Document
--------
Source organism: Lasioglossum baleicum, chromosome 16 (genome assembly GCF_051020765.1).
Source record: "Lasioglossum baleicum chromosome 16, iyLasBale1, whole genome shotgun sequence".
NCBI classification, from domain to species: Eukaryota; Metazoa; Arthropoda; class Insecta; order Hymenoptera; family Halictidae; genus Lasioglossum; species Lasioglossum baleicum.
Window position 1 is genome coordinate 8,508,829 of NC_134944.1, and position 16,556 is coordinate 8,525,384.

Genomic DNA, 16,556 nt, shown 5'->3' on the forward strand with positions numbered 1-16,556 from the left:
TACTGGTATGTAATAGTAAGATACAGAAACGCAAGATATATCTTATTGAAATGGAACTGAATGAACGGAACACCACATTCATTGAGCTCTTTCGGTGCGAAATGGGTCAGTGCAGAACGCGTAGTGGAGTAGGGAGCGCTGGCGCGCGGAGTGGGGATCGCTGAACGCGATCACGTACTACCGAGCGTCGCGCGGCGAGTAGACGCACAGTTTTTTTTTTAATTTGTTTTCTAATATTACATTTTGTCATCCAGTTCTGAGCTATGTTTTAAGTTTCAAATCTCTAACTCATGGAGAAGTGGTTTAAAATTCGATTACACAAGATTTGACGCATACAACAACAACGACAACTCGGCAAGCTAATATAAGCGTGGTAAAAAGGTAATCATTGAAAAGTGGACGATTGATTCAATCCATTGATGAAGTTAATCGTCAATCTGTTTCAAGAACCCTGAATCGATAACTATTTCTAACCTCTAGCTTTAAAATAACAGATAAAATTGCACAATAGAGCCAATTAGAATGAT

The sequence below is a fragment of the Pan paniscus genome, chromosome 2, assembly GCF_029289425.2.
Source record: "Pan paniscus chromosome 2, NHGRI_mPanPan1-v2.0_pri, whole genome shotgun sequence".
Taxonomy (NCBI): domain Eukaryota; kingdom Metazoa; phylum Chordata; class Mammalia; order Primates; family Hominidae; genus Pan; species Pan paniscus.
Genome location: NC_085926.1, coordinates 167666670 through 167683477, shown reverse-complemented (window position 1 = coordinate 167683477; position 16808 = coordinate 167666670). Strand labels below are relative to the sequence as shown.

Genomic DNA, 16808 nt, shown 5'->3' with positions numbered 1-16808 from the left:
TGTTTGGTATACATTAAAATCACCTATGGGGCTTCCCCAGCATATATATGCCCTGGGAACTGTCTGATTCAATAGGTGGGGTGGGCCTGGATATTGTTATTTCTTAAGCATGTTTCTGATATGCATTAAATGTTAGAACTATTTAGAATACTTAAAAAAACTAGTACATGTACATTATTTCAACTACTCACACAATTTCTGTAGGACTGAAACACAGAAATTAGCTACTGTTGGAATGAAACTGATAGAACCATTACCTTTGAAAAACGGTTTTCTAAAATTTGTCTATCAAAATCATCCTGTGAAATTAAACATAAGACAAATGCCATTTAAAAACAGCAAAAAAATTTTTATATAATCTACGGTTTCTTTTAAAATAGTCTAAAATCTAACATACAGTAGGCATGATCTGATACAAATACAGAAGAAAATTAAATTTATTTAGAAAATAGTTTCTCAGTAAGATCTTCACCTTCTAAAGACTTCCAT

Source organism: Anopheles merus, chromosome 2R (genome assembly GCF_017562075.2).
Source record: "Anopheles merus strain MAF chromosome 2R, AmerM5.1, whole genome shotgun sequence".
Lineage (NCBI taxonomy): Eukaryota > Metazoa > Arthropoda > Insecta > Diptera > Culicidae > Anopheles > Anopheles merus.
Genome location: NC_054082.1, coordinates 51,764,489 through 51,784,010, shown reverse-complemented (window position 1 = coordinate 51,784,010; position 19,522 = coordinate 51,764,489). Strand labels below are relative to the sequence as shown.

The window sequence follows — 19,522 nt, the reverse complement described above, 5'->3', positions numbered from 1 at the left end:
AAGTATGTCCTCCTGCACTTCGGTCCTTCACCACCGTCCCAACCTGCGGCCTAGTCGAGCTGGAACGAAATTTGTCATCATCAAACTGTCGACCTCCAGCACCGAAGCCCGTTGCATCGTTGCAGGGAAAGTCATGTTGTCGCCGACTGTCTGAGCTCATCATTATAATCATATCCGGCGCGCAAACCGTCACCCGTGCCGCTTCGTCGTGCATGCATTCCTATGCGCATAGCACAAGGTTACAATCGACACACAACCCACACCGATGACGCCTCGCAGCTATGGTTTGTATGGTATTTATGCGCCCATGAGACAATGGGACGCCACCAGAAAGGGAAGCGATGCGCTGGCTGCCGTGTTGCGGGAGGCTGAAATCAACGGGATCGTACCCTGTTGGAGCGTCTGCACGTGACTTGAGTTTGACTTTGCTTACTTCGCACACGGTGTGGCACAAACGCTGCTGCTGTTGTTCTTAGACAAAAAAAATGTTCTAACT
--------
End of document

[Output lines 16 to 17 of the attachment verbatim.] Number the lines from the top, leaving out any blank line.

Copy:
Genome location: NC_054082.1, coordinates 51,764,489 through 51,784,010, shown reverse-complemented (window position 1 = coordinate 51,784,010; position 19,522 = coordinate 51,764,489). Strand labels below are relative to the sequence as shown.

The window sequence follows — 19,522 nt, the reverse complement described above, 5'->3', positions numbered from 1 at the left end: